Gulf Coast lawmakers push bill on red snapper quotas

US Politics
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Fresh red snapper is iced and ready for sale at Aquila Seafood in Bon Secour, Ala., Wednesday, May 16, 2012. Aching from an oil spill hangover and a decade of problems, Alabama’s commercial seafood industry is fighting for survival. Sales are down about 10 percent to $146 million in the two years since the BP […]

WASHINGTON (Nexstar) — After years of feuding with the federal government over red snapper fishing quotas, Gulf Coast lawmakers are pushing a bill to seize decision-making powers from the federal government and give them to state regulators.

Lawmakers say states know the resources best and better understand the impact of their decisions, but environmentalists worry the reforms will bypass science-based conservation methods and subject quota decisions to the whims of local politics, ultimately threatening fish stocks that fuel local economies and provide food to millions of Americans.

When the federal government cut the red snapper season in federal waters in the Gulf of Mexico to just three days in 2017, many were upset.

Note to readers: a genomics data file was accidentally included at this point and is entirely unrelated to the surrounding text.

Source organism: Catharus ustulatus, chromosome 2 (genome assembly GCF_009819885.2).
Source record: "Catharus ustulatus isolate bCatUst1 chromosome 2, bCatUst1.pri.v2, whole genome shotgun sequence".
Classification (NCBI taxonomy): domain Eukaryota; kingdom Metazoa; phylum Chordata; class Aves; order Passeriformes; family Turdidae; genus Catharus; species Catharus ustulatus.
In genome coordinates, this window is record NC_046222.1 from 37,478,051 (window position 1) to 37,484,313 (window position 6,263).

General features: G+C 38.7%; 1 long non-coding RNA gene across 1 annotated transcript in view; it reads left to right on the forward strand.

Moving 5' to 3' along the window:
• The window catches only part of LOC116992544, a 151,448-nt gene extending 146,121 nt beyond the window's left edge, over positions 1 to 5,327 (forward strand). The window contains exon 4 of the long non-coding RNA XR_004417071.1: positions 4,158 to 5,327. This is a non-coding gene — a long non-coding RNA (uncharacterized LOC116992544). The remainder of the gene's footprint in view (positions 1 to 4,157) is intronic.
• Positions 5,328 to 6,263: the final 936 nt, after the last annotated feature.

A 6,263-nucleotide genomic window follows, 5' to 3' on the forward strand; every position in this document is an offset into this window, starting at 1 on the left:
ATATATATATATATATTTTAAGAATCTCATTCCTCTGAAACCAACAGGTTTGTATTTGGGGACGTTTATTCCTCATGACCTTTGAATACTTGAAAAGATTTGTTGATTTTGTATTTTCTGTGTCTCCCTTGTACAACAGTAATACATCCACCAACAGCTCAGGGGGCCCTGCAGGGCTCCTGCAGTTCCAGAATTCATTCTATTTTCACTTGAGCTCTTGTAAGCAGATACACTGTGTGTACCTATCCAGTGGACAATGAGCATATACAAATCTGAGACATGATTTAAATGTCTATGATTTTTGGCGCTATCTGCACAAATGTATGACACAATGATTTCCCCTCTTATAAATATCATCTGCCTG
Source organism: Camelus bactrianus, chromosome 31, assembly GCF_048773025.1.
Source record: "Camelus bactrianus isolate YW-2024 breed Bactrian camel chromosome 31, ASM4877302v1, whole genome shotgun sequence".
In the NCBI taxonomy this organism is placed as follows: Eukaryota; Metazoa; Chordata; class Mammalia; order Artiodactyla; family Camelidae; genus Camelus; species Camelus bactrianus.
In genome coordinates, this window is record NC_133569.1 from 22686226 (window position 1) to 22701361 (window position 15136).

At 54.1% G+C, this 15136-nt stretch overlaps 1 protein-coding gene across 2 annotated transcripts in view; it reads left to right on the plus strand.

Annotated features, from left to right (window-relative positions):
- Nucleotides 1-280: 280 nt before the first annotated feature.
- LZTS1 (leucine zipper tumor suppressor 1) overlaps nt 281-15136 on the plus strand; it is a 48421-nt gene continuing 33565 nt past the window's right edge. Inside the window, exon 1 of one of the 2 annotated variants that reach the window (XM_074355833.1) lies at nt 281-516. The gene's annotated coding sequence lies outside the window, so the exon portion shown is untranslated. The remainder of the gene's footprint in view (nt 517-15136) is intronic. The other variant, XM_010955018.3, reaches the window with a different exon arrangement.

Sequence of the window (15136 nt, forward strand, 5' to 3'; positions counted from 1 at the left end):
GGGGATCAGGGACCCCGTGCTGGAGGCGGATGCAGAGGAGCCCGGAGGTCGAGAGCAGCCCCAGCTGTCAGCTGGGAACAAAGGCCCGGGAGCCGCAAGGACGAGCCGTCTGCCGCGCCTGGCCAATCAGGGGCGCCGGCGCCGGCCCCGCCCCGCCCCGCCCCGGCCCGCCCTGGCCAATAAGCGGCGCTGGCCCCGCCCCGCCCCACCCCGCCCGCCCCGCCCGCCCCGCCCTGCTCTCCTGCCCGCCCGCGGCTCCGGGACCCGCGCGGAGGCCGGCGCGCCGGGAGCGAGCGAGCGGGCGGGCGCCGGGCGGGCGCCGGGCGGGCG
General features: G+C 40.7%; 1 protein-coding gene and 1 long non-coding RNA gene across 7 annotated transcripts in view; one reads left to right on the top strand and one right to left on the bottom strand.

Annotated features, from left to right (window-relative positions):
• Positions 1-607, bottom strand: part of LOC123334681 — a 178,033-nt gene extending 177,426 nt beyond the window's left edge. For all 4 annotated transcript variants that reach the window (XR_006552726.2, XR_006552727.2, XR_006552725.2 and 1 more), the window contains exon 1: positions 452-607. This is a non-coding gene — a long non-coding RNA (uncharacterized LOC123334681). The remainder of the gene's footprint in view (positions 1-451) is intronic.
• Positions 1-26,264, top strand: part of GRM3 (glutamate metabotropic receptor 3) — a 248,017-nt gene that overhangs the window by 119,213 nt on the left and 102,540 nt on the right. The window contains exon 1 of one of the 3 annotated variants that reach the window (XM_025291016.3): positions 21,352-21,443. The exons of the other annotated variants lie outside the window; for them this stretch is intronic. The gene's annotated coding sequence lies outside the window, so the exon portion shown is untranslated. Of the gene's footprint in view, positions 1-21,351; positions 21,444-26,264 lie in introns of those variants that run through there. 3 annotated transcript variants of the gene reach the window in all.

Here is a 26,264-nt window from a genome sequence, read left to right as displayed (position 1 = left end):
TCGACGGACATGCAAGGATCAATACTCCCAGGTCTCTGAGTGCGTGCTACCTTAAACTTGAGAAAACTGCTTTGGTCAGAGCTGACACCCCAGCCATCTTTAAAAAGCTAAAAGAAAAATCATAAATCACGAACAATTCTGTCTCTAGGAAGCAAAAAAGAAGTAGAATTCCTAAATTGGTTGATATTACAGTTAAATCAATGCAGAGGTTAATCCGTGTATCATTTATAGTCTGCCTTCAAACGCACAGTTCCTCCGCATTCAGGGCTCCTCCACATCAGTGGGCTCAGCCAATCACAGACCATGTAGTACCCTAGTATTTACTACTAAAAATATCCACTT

“This a huge economic thing as well as a question of freedom of the American people to fish in their own waters,” said Rep. Bradley Byrne, R-AL. 

Byrne says he and other critics are frustrated with federal regulators, who the critics say rely on faulty science and don’t fully understand the local impact of their decisions.

Recreational fishing is a $63 billion a year industry in the United States, nearly a half million jobs. Byrne says that’s why it’s critically important to change the way conservation decisions are made. 

“We’re taking control away from the federal government and giving it to state authorities who are closer to it and who we think make the better decisions,” Byrne said.

Byrne supports the Modern Fish act, which would amend a decades-old conservation law passed to stop plummeting fish stocks.

But Meredith Moore with the Ocean Conservancy says Byrne’s bill could be disastrous.

“[It] undermines the core components of our fisheries management law that have brought us success.” said Moore.

Moore says it would let states bypass the conservation models that have allowed species like red snapper to recover after years of overfishing.

She also worries key decisions will be subject to the whims of local politics. 

“We are responsible managers of our own fishery,” Byrne said.

For proof, Byrne points to Alabama and Louisiana, two states that under an experimental program this year shut down their own red snapper seasons after state officials determined the sustainable quota was met. 

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